Australia’s renewable energy investment grinds to a halt
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The industry is battling political uncertainty, a consultant says. Photo: Peter Rae
Australia’s large-scale renewable energy industry has entered an investment freeze, with just one project securing finance in the past six months amid political uncertainty, according to Bloomberg New Energy Finance.
The lone venture in the first three months of 2015 was worth just $6.6 million and following a complete drought during the December quarter, BNEF said. The project was a floating solar photovoltaic (PV) plant being developed in Jamestown, South Australia, by Infratech Industries.
For the year to March, investment totalled $206.9 million, which was 90 per cent lower than the previous 12 months, the consultancy said.
“Investment has been stifled by policy uncertainty for over 13 months since the Abbott government’s [Renewable Energy Target] review was announced on 17 February 2014,” BNEF said. “The Australian large-scale clean energy industry has become practically uninvestable due to ongoing uncertainty caused by the government’s review.”
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Grounded: Just one renewable energy project has been approved in the past six months. Photo: Supplied
Pressure remains on the Abbott government to compromise over its plans to cut the current 2020 target by more than one-fifth to 32,000 gigawatt-hours a year by decade’s end. The renewable energy industry, business groups and Labor have settled on a reduction to 33,500 gW-hours in a bid to resolve an impasse with the government.
“The government is determined to ensure the Renewable Energy Target is on a sustainable footing by recalibrating the target to a realistic and achievable level, which will ensure renewables continue to contribute to Australia’s energy mix,” a spokeswoman for Industry Minister Ian Macfarlane said.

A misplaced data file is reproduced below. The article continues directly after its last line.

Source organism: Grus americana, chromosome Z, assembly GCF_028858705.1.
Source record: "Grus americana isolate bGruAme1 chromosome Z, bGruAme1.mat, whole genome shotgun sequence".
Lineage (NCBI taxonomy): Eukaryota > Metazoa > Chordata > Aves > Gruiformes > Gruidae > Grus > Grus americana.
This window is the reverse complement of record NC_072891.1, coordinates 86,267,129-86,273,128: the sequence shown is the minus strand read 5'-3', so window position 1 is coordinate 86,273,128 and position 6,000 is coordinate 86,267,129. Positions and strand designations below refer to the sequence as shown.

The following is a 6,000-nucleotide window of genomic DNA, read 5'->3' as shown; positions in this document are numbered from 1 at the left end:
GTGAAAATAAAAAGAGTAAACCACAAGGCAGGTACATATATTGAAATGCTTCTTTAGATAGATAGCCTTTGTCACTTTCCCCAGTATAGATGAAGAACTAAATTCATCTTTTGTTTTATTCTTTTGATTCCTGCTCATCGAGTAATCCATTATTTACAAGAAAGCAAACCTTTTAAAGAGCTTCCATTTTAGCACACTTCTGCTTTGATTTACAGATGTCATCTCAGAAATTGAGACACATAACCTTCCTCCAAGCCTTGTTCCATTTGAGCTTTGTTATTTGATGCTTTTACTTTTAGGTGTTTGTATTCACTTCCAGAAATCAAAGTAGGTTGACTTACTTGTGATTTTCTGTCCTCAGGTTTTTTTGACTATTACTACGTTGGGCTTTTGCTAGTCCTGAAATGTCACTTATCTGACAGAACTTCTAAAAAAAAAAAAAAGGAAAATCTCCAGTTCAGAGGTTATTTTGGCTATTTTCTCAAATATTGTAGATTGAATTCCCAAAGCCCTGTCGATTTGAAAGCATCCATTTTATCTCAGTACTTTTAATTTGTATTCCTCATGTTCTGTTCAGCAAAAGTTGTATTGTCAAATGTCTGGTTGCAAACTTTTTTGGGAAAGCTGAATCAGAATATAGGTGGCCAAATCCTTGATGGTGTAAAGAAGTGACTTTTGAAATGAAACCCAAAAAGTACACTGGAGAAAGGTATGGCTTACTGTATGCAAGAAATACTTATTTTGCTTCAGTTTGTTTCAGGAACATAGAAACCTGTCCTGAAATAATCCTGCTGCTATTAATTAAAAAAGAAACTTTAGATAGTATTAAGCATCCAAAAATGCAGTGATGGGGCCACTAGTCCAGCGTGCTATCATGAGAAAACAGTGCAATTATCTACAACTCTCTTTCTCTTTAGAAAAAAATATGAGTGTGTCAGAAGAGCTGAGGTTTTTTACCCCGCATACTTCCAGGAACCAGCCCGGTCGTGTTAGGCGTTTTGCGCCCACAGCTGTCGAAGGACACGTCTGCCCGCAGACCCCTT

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The 32,000 gW-hour offer “would see around 23 per cent of Australia’s energy coming from renewables by 2020, and would lead to a doubling of large-scale renewable generation”, she said.
Greens leader Christine Milne called on Prime Minister Tony Abbott “to back off his cut to the RET, the way he’s backed down on Medicare and university fees”.
“The RET was working brilliantly until Tony Abbott realised renewables were undermining the profits of the coal-fired generators and that’s why he decided to smash it,” Senator Milne said. “He’s removed all certainty from the renewable energy sector and handed it over to his mates in the fossil fuel sector.”
Labor’s Climate Change spokesman Mark Butler also levelled the blame at Mr Abbott.
“The only conclusion to draw from his refusal to accept Labor and the industry’s compromise position on the RET is that he’s happy to see this industry – and the thousands of jobs and billions in investment it attracts – leave Australia,” a spokeswoman for Mr Butler said.
The Australian large-scale clean energy industry has become practically uninvestable.
The dive in investment comes as the Australian Bureau of Statistics estimated that more than 2000 jobs had been lost in the industry over the past two years. Some 12,590 people were employed full-time in the wind, solar and other renewable energy industries last year, down from almost 15,000 two years earlier.
The chill descending over the large-scale end of the sector has so far not extended to smaller-scale investments, such as rooftop solar panels. Australia added about 195 megawatts of new solar PV capacity in the March quarter, about 7 per cent more than a year earlier, Bloomberg said.
The consultancy also noted that Banco Santander, the world’s third-largest clean energy lender, departed the Australian market in the March quarter in another sign of waning investor interest.
Globally, investment in clean energy totalled $US50.5 billion ($66.3 billion) in the first three months of 2015, down 15 per cent on a year earlier, Bloomberg reported last week. Weaker investment in China, Brazil and Europe accounted for the slowdown.
The government has said the electricity sector is already oversupplied because of a drop in power demand. Advocates of renewable energy say the government faces sovereign risk issues by unilaterally changing investment targets that affect existing projects.